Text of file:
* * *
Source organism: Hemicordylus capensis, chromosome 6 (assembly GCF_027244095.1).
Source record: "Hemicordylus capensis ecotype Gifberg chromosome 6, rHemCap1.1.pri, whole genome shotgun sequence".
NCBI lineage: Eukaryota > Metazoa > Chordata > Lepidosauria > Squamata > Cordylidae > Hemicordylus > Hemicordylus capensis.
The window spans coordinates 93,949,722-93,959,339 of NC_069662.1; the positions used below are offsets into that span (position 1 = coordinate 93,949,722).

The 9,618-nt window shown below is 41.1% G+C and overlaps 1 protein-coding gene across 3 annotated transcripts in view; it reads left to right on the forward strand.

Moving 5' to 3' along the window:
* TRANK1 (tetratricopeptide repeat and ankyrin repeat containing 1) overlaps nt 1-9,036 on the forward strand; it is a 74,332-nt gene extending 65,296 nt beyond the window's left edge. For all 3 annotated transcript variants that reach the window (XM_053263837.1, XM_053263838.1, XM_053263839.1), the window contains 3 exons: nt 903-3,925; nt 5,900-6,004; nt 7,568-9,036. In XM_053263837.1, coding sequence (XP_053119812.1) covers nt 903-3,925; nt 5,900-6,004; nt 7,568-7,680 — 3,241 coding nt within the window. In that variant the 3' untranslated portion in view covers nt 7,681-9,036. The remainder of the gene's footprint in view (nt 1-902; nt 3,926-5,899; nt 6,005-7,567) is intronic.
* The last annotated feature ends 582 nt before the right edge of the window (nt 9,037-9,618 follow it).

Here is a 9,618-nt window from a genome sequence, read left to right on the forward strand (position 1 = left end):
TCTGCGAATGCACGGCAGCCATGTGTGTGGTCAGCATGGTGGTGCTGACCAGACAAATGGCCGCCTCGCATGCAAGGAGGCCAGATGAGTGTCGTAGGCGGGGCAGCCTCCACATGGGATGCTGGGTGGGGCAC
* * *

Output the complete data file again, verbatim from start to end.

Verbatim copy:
Source organism: Hemicordylus capensis, chromosome 6 (assembly GCF_027244095.1).
Source record: "Hemicordylus capensis ecotype Gifberg chromosome 6, rHemCap1.1.pri, whole genome shotgun sequence".
NCBI lineage: Eukaryota > Metazoa > Chordata > Lepidosauria > Squamata > Cordylidae > Hemicordylus > Hemicordylus capensis.
The window spans coordinates 93,949,722-93,959,339 of NC_069662.1; the positions used below are offsets into that span (position 1 = coordinate 93,949,722).

The 9,618-nt window shown below is 41.1% G+C and overlaps 1 protein-coding gene across 3 annotated transcripts in view; it reads left to right on the forward strand.

Moving 5' to 3' along the window:
* TRANK1 (tetratricopeptide repeat and ankyrin repeat containing 1) overlaps nt 1-9,036 on the forward strand; it is a 74,332-nt gene extending 65,296 nt beyond the window's left edge. For all 3 annotated transcript variants that reach the window (XM_053263837.1, XM_053263838.1, XM_053263839.1), the window contains 3 exons: nt 903-3,925; nt 5,900-6,004; nt 7,568-9,036. In XM_053263837.1, coding sequence (XP_053119812.1) covers nt 903-3,925; nt 5,900-6,004; nt 7,568-7,680 — 3,241 coding nt within the window. In that variant the 3' untranslated portion in view covers nt 7,681-9,036. The remainder of the gene's footprint in view (nt 1-902; nt 3,926-5,899; nt 6,005-7,567) is intronic.
* The last annotated feature ends 582 nt before the right edge of the window (nt 9,037-9,618 follow it).

Here is a 9,618-nt window from a genome sequence, read left to right on the forward strand (position 1 = left end):
TCTGCGAATGCACGGCAGCCATGTGTGTGGTCAGCATGGTGGTGCTGACCAGACAAATGGCCGCCTCGCATGCAAGGAGGCCAGATGAGTGTCGTAGGCGGGGCAGCCTCCACATGGGATGCTGGGTGGGGCAC